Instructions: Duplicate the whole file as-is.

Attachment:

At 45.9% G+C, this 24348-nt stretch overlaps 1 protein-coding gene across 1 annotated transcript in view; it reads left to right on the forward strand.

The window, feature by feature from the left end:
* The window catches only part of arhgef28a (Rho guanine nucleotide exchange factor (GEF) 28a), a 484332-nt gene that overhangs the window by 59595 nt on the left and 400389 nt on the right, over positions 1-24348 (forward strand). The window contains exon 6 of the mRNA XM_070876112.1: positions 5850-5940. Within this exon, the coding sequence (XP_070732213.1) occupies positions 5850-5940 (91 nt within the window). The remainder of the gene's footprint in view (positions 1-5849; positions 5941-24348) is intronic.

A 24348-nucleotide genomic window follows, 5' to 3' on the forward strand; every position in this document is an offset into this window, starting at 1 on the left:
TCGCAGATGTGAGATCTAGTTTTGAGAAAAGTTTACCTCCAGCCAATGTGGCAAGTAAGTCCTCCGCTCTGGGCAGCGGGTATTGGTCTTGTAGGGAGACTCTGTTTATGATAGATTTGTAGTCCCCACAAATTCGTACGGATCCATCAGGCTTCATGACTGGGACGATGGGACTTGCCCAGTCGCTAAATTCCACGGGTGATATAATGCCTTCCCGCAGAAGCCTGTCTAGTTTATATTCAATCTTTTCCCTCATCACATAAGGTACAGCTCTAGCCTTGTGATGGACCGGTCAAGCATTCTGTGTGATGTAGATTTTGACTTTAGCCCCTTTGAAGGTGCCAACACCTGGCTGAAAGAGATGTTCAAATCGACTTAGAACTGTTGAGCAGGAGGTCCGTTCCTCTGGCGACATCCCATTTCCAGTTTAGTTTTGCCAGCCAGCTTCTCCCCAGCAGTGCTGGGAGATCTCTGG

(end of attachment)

At 45.9% G+C, this 24348-nt stretch overlaps 1 protein-coding gene across 1 annotated transcript in view; it reads left to right on the forward strand.

The window, feature by feature from the left end:
* The window catches only part of arhgef28a (Rho guanine nucleotide exchange factor (GEF) 28a), a 484332-nt gene that overhangs the window by 59595 nt on the left and 400389 nt on the right, over positions 1-24348 (forward strand). The window contains exon 6 of the mRNA XM_070876112.1: positions 5850-5940. Within this exon, the coding sequence (XP_070732213.1) occupies positions 5850-5940 (91 nt within the window). The remainder of the gene's footprint in view (positions 1-5849; positions 5941-24348) is intronic.

A 24348-nucleotide genomic window follows, 5' to 3' on the forward strand; every position in this document is an offset into this window, starting at 1 on the left:
TCGCAGATGTGAGATCTAGTTTTGAGAAAAGTTTACCTCCAGCCAATGTGGCAAGTAAGTCCTCCGCTCTGGGCAGCGGGTATTGGTCTTGTAGGGAGACTCTGTTTATGATAGATTTGTAGTCCCCACAAATTCGTACGGATCCATCAGGCTTCATGACTGGGACGATGGGACTTGCCCAGTCGCTAAATTCCACGGGTGATATAATGCCTTCCCGCAGAAGCCTGTCTAGTTTATATTCAATCTTTTCCCTCATCACATAAGGTACAGCTCTAGCCTTGTGATGGACCGGTCAAGCATTCTGTGTGATGTAGATTTTGACTTTAGCCCCTTTGAAGGTGCCAACACCTGGCTGAAAGAGATGTTCAAATCGACTTAGAACTGTTGAGCAGGAGGTCCGTTCCTCTGGCGACATCCCATTTCCAGTTTAGTTTTGCCAGCCAGCTTCTCCCCAGCAGTGCTGGGAGATCTCTGG